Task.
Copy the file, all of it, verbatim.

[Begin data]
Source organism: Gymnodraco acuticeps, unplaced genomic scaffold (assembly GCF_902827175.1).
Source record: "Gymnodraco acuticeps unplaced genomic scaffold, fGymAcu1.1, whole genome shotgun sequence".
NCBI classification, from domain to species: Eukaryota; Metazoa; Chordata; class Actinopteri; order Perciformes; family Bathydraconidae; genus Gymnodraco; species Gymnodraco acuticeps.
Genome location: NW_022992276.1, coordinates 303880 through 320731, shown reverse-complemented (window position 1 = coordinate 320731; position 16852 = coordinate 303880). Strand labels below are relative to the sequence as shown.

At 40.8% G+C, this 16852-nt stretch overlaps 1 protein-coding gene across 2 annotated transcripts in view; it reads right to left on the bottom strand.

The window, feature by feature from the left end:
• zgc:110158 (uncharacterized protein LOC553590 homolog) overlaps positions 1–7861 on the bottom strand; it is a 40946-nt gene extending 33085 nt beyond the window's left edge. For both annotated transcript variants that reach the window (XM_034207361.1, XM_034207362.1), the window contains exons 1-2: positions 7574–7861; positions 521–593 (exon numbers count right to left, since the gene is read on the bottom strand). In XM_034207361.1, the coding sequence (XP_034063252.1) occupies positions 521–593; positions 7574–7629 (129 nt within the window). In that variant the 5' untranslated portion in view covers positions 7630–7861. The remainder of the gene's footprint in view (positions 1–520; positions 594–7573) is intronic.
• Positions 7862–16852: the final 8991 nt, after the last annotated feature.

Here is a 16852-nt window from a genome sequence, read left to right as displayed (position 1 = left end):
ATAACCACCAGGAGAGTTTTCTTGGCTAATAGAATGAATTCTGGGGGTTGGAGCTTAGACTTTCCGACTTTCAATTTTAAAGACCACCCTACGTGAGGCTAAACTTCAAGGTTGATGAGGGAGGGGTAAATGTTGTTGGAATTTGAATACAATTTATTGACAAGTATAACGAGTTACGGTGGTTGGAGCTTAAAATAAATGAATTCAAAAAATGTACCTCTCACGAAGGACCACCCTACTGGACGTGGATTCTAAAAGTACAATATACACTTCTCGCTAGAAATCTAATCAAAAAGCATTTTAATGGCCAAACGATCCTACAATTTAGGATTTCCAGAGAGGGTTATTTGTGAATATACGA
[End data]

Source organism: Gymnodraco acuticeps, unplaced genomic scaffold (assembly GCF_902827175.1).
Source record: "Gymnodraco acuticeps unplaced genomic scaffold, fGymAcu1.1, whole genome shotgun sequence".
NCBI classification, from domain to species: Eukaryota; Metazoa; Chordata; class Actinopteri; order Perciformes; family Bathydraconidae; genus Gymnodraco; species Gymnodraco acuticeps.
Genome location: NW_022992276.1, coordinates 303880 through 320731, shown reverse-complemented (window position 1 = coordinate 320731; position 16852 = coordinate 303880). Strand labels below are relative to the sequence as shown.

At 40.8% G+C, this 16852-nt stretch overlaps 1 protein-coding gene across 2 annotated transcripts in view; it reads right to left on the bottom strand.

The window, feature by feature from the left end:
• zgc:110158 (uncharacterized protein LOC553590 homolog) overlaps positions 1–7861 on the bottom strand; it is a 40946-nt gene extending 33085 nt beyond the window's left edge. For both annotated transcript variants that reach the window (XM_034207361.1, XM_034207362.1), the window contains exons 1-2: positions 7574–7861; positions 521–593 (exon numbers count right to left, since the gene is read on the bottom strand). In XM_034207361.1, the coding sequence (XP_034063252.1) occupies positions 521–593; positions 7574–7629 (129 nt within the window). In that variant the 5' untranslated portion in view covers positions 7630–7861. The remainder of the gene's footprint in view (positions 1–520; positions 594–7573) is intronic.
• Positions 7862–16852: the final 8991 nt, after the last annotated feature.

Here is a 16852-nt window from a genome sequence, read left to right as displayed (position 1 = left end):
ATAACCACCAGGAGAGTTTTCTTGGCTAATAGAATGAATTCTGGGGGTTGGAGCTTAGACTTTCCGACTTTCAATTTTAAAGACCACCCTACGTGAGGCTAAACTTCAAGGTTGATGAGGGAGGGGTAAATGTTGTTGGAATTTGAATACAATTTATTGACAAGTATAACGAGTTACGGTGGTTGGAGCTTAAAATAAATGAATTCAAAAAATGTACCTCTCACGAAGGACCACCCTACTGGACGTGGATTCTAAAAGTACAATATACACTTCTCGCTAGAAATCTAATCAAAAAGCATTTTAATGGCCAAACGATCCTACAATTTAGGATTTCCAGAGAGGGTTATTTGTGAATATACGA